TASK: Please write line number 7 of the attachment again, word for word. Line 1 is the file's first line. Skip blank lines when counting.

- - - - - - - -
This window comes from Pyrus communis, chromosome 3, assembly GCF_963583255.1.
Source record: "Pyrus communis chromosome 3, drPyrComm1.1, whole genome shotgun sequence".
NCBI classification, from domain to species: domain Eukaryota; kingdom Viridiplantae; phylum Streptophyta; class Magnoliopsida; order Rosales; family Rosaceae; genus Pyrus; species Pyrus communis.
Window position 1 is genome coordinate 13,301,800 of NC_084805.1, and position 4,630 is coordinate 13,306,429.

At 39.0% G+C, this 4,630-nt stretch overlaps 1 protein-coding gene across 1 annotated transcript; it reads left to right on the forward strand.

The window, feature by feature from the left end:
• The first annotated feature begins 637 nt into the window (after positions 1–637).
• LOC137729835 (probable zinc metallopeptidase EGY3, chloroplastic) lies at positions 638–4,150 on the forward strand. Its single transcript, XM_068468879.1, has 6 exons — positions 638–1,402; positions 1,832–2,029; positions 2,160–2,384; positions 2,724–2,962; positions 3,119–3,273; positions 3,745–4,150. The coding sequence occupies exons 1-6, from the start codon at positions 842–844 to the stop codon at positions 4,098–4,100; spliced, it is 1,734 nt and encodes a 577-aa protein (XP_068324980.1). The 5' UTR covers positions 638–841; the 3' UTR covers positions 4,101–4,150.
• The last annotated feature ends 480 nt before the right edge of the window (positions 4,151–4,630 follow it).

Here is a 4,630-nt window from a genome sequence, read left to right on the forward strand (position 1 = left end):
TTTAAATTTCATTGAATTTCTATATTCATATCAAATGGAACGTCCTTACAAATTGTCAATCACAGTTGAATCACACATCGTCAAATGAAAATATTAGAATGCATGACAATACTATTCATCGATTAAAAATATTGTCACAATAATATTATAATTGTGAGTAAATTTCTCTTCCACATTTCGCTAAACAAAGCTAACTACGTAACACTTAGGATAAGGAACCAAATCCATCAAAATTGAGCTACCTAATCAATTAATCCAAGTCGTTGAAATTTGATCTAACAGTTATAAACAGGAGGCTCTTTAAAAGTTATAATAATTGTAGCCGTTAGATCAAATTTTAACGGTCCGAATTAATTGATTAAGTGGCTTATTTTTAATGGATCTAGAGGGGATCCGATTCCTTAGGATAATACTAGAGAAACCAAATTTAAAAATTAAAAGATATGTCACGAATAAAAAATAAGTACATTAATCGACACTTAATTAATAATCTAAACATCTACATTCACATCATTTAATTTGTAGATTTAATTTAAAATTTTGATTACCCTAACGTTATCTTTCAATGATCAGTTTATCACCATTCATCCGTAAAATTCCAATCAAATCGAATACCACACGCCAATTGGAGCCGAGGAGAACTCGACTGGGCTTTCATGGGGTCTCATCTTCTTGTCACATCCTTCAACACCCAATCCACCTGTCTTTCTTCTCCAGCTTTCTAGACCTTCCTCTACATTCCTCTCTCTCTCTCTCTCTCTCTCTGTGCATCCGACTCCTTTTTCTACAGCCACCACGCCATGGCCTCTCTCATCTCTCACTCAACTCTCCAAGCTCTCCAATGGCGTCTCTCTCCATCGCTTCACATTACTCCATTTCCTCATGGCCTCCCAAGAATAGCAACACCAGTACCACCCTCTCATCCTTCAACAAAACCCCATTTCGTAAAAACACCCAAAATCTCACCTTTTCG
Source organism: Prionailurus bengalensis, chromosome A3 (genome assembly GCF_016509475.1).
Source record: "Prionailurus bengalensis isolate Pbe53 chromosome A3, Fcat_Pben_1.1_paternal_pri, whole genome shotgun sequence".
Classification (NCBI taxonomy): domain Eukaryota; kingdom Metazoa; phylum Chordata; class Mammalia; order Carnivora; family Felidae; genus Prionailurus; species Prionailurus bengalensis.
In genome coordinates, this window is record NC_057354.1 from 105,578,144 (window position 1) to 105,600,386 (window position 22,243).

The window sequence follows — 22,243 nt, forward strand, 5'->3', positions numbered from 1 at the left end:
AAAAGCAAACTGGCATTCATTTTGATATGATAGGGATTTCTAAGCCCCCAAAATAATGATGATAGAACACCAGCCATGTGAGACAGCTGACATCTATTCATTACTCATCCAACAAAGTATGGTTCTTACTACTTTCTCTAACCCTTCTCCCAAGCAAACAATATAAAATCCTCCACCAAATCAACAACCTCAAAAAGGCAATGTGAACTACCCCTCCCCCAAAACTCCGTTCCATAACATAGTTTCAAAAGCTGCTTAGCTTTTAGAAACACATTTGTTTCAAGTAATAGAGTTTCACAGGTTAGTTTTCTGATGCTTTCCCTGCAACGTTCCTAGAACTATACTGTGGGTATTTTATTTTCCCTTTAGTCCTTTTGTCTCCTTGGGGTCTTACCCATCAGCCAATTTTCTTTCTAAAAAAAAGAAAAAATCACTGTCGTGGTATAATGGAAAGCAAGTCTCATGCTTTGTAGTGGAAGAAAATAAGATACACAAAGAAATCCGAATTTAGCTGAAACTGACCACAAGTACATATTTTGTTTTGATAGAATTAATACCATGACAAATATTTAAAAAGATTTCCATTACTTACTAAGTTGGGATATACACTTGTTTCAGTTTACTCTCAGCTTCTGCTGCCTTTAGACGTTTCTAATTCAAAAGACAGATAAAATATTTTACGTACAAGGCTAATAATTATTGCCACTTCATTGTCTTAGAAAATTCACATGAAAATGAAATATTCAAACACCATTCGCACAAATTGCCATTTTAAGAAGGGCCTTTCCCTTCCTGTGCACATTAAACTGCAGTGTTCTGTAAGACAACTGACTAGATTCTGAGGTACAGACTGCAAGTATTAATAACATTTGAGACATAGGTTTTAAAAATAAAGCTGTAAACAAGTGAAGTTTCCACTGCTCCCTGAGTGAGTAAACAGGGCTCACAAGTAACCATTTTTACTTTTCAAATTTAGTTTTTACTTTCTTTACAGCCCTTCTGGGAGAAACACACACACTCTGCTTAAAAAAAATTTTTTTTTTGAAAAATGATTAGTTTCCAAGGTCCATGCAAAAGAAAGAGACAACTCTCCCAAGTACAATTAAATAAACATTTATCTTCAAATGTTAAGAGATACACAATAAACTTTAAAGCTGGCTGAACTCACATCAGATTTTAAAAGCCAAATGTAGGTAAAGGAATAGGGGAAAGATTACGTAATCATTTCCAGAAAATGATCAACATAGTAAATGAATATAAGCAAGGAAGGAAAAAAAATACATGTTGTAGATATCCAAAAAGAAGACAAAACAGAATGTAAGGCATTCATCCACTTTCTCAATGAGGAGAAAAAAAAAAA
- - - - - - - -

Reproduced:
• The first annotated feature begins 637 nt into the window (after positions 1–637).